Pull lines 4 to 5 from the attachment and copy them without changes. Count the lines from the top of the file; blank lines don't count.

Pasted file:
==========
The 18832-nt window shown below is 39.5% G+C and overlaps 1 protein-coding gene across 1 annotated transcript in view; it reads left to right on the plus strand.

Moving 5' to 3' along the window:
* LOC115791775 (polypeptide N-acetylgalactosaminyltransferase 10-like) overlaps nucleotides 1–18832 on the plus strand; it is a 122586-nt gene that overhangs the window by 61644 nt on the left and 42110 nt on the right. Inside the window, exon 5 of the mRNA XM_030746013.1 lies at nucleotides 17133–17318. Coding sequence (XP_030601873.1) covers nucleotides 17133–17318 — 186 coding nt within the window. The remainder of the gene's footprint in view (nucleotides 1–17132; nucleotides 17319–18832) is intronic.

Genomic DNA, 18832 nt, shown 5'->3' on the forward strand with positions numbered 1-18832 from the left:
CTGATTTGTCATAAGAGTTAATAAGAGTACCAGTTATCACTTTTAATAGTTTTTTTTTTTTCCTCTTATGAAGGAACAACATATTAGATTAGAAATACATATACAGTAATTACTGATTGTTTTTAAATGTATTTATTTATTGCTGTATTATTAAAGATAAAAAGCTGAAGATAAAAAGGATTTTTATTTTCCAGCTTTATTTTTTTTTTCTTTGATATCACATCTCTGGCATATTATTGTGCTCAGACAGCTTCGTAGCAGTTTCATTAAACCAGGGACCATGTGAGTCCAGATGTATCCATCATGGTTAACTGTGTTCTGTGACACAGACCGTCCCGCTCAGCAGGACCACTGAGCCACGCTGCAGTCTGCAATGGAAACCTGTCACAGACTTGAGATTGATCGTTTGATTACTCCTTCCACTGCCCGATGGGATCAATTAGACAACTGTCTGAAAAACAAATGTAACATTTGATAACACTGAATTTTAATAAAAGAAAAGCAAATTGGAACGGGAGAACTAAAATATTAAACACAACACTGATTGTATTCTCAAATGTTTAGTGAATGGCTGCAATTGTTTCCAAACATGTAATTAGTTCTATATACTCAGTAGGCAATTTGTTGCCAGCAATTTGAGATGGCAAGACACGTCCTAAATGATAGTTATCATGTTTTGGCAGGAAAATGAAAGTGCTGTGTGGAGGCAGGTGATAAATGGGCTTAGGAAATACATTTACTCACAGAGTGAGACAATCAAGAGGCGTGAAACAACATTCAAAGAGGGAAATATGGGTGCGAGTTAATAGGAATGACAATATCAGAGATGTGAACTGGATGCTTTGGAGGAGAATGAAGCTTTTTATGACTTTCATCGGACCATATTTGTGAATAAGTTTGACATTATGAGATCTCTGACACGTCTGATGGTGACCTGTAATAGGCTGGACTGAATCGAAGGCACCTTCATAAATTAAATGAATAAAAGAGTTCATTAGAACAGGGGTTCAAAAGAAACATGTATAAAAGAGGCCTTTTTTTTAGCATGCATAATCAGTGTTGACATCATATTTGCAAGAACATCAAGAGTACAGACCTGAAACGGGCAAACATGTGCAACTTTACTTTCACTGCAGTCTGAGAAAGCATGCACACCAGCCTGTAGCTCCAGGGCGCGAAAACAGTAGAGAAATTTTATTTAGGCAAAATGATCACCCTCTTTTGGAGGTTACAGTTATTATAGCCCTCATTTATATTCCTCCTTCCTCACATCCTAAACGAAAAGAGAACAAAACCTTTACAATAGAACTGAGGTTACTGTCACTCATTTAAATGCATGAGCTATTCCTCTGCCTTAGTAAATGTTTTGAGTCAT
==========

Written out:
Genomic DNA, 18832 nt, shown 5'->3' on the forward strand with positions numbered 1-18832 from the left:
CTGATTTGTCATAAGAGTTAATAAGAGTACCAGTTATCACTTTTAATAGTTTTTTTTTTTTCCTCTTATGAAGGAACAACATATTAGATTAGAAATACATATACAGTAATTACTGATTGTTTTTAAATGTATTTATTTATTGCTGTATTATTAAAGATAAAAAGCTGAAGATAAAAAGGATTTTTATTTTCCAGCTTTATTTTTTTTTTCTTTGATATCACATCTCTGGCATATTATTGTGCTCAGACAGCTTCGTAGCAGTTTCATTAAACCAGGGACCATGTGAGTCCAGATGTATCCATCATGGTTAACTGTGTTCTGTGACACAGACCGTCCCGCTCAGCAGGACCACTGAGCCACGCTGCAGTCTGCAATGGAAACCTGTCACAGACTTGAGATTGATCGTTTGATTACTCCTTCCACTGCCCGATGGGATCAATTAGACAACTGTCTGAAAAACAAATGTAACATTTGATAACACTGAATTTTAATAAAAGAAAAGCAAATTGGAACGGGAGAACTAAAATATTAAACACAACACTGATTGTATTCTCAAATGTTTAGTGAATGGCTGCAATTGTTTCCAAACATGTAATTAGTTCTATATACTCAGTAGGCAATTTGTTGCCAGCAATTTGAGATGGCAAGACACGTCCTAAATGATAGTTATCATGTTTTGGCAGGAAAATGAAAGTGCTGTGTGGAGGCAGGTGATAAATGGGCTTAGGAAATACATTTACTCACAGAGTGAGACAATCAAGAGGCGTGAAACAACATTCAAAGAGGGAAATATGGGTGCGAGTTAATAGGAATGACAATATCAGAGATGTGAACTGGATGCTTTGGAGGAGAATGAAGCTTTTTATGACTTTCATCGGACCATATTTGTGAATAAGTTTGACATTATGAGATCTCTGACACGTCTGATGGTGACCTGTAATAGGCTGGACTGAATCGAAGGCACCTTCATAAATTAAATGAATAAAAGAGTTCATTAGAACAGGGGTTCAAAAGAAACATGTATAAAAGAGGCCTTTTTTTTAGCATGCATAATCAGTGTTGACATCATATTTGCAAGAACATCAAGAGTACAGACCTGAAACGGGCAAACATGTGCAACTTTACTTTCACTGCAGTCTGAGAAAGCATGCACACCAGCCTGTAGCTCCAGGGCGCGAAAACAGTAGAGAAATTTTATTTAGGCAAAATGATCACCCTCTTTTGGAGGTTACAGTTATTATAGCCCTCATTTATATTCCTCCTTCCTCACATCCTAAACGAAAAGAGAACAAAACCTTTACAATAGAACTGAGGTTACTGTCACTCATTTAAATGCATGAGCTATTCCTCTGCCTTAGTAAATGTTTTGAGTCAT